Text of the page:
Li (earthensky) wrote in stunties,

ESPN - Do stunt doubles top pro athletes?

By LZ Granderson

Chris Daniels was a three-sport athlete at Estero High School near Fort Myers, Fla. He was an all-state strong safety and wide receiver, and also lettered in track and wrestling.

Daniels was hoping to become a professional athlete.

He ended up being Spider-Man instead.

"Growing up I was a huge fan of the comics," says Daniels, who has been Tobey Maguire's stunt double for all three Spidey flicks. "So when they told me they were looking for a stunt man to play Spider-Man I was really excited. I went back home and looked at all of the old comic books and practiced all of the poses, standing on the table and stuff like that.

"I can't believe I'm Spider-Man."

True, Maguire gets to kiss the hot chicks and cry on Aunt May's shoulder. But it's Daniels who flies in the air, swings on the web and kicks everyone's ass.

"There is no way I could play Spider-Man without all of my experiences playing football, doing gymnastics, all of that stuff," Daniels says. "No way.

"We may not be on the field or on the court, but most professional stunt men are every bit of an athlete as the professionals. The only difference is we get paid not to get noticed."

That is, unless they're walking down the red carpet of the 2007 Taurus World Stunt Awards. The ceremony, held at Paramount Studios in Los Angeles this past weekend, will air Friday on AMC (American Movie Classics). The event recognizes the year's top stunt work in film, including awards for best fight, hardest hit and work with a vehicle. Among my favorite moments: Seeing Burt Reynolds, who played halfback at Florida State, win a lifetime achievement award for performing many of his own stunts -- and a fashion show where bikini-clad models walk the catwalk on fire.

The ceremony really opened my eyes to just how many college and pro-level athletes there are in Hollywood. I also was blown away by the number of stunts that are actually real. People like to debate which sport has the best athletes -- but when you consider the crane-hopping scene in "Casino Royale" was not done in a studio, you begin to wonder whether the best athletes are in sports at all?

Daniels, who has also appeared in "Jarhead," "Charlie's Angels: Full Throttle" and the latest installment of "Die Hard," won in 2005 for Best Overall Stunt by a Stunt Man for "Spider-Man 2." Remember that scene when Peter Parker falls from the top of a building, gets tangled in clothing lines, hits the side of another building and lands on the roof of a car?

That wasn't CGI.

"Yeah, that was probably the scariest stunt I've ever done," he says with a nervous laugh. "I basically fall 180 feet. All you can hope is that the computer system that stops you from hitting the ground at full speed does its job."

So what's harder, going across the middle or jumping off the top of a skyscraper without a parachute?

"I played football and I know if you're lucky, you can go a whole season without getting hurt," Daniels says. "If you're a good stunt man, and you're getting work, you're going to get hurt. That's just the nature of the job."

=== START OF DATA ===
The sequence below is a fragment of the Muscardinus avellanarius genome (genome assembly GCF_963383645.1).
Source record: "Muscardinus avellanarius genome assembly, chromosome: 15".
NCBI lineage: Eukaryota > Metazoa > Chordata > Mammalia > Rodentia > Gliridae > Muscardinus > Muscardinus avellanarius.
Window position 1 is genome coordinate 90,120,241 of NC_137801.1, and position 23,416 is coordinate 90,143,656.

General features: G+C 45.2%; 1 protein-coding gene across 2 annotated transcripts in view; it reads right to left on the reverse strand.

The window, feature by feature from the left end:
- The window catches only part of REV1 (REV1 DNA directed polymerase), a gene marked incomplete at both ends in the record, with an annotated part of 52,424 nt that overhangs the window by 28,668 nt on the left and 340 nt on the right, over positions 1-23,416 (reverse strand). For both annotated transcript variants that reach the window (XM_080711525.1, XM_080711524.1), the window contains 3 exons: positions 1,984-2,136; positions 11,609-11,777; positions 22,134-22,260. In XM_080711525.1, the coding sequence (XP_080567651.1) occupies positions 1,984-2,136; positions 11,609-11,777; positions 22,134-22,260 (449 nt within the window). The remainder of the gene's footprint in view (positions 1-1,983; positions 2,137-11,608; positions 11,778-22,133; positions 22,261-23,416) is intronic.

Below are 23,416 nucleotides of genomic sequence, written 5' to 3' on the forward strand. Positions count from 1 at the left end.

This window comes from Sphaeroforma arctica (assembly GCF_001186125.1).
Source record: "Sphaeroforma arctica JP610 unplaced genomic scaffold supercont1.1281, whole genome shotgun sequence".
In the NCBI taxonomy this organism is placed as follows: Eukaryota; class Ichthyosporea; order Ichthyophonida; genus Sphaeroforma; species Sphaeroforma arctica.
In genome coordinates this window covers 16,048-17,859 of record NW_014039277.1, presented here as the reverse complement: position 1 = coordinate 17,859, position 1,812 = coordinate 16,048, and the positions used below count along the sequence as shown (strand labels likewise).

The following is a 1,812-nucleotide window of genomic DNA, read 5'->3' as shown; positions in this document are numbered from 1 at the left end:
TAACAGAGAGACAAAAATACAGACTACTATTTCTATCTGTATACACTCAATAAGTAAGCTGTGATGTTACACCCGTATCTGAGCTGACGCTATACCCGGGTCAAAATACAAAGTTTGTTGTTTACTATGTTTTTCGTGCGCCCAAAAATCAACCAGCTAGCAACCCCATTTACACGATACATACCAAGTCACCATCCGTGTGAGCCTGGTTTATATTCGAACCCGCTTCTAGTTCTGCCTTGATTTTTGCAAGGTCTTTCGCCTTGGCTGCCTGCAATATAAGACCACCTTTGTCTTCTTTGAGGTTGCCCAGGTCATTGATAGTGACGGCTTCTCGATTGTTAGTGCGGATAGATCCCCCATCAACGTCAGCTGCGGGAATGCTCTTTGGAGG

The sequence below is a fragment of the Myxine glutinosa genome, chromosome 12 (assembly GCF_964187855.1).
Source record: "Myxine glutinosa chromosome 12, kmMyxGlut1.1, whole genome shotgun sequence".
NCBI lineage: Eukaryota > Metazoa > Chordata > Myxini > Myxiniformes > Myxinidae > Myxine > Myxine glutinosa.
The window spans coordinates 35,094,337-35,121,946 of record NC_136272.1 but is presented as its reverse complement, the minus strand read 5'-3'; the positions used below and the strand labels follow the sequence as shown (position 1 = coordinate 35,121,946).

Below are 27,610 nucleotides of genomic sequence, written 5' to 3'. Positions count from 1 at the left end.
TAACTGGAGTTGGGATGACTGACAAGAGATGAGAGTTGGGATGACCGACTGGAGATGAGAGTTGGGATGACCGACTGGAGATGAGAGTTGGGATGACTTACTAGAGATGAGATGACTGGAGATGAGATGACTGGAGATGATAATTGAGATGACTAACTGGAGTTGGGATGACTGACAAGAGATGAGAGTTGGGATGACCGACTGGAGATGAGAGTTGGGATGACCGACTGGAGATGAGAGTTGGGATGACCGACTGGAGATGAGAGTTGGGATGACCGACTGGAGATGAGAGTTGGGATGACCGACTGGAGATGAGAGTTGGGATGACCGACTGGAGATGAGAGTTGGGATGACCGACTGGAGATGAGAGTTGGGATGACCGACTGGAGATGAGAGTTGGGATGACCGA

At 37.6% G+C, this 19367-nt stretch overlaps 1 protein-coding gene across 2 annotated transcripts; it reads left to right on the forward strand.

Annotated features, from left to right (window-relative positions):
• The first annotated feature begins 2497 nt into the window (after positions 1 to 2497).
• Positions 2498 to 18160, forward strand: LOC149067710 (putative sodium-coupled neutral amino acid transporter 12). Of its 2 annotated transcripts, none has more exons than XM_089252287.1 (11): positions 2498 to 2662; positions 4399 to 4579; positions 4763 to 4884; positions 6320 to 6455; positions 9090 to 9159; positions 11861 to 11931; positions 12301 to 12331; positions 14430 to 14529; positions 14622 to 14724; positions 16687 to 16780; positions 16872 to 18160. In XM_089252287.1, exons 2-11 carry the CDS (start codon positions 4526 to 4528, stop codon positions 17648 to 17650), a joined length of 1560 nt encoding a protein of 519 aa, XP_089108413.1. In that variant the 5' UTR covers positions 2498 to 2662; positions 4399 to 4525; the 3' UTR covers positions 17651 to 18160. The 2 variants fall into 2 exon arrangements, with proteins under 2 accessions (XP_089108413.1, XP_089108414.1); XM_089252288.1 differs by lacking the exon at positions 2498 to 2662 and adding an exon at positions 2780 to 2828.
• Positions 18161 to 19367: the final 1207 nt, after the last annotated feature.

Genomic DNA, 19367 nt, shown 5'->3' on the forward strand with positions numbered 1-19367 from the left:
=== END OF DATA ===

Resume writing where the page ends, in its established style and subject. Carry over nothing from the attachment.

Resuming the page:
Tony Angelotti was painfully reminded of the risks while shooting "Pirates of the Caribbean 2." Angelotti, Johnny Depp's double and a former University of Michigan gymnast, nearly died from internal bleeding after a mechanical failure sent him into a free fall of more than 30 feet during the cannibal scene. A little more than a year later he was back at work shooting "Pirates 3."

Let's see Tom Brady do that.

"When people ask me what I do for a living, I tell them I'm a professional athlete," says Angelotti, recipient of this year's Taurus Foundation Award. "There is some acting involved, but really I am being paid to use my body to perform at a high level, like any other athlete."

I happened to run into an old college buddy, Dan Lemieux, at the ceremony. I haven't seen Dan in nearly 15 years, but I recognized him from the way that he sits. I know, it's weird, but no one sits like this guy. Believe me.

"I play hockey every week with a bunch of stunt guys," says Dan, who also played in college. "It's just another way to stay in shape. As soon as you start to lose your physical edge, the work stops coming.

"Besides the check, there's not much that separates pro players and stunt men."

Matt Leonard, a former nose tackle for the Jacksonville Jaguars, agrees.

"I'm not as big as I was when I was in the NFL, but I'm just as fit," he says. "To be able to perform some of the stunts you see in action movies or even commercials, you have to be at least a near pro-level athlete or you're not going to get a lot of work."

Leonard was in the NFL for two years before joining his father, legendary stuntman and former CFL player Terry Leonard, and his brother, Malosi, a wideout at the University of Arizona, in the family business. Matt says playing pro football is harder than being a professional stunt person, because of the added pressure players constantly are under for fear of being cut.

"Guys were being let go every week and I wasn't drafted so I really felt the strain," he says. "When you're a stunt man, at least you have a contract that means something."

Dwayne (The Rock) Johnson, who is the host of the show, says "stunt men are the crazy athletes."

"I played football with Ray Lewis at the University of Miami and he is the baddest man I know. But let me tell you, if someone asked Ray to flip off this balcony and fall to the ground he'd be looking for a double."

Or a stretcher.


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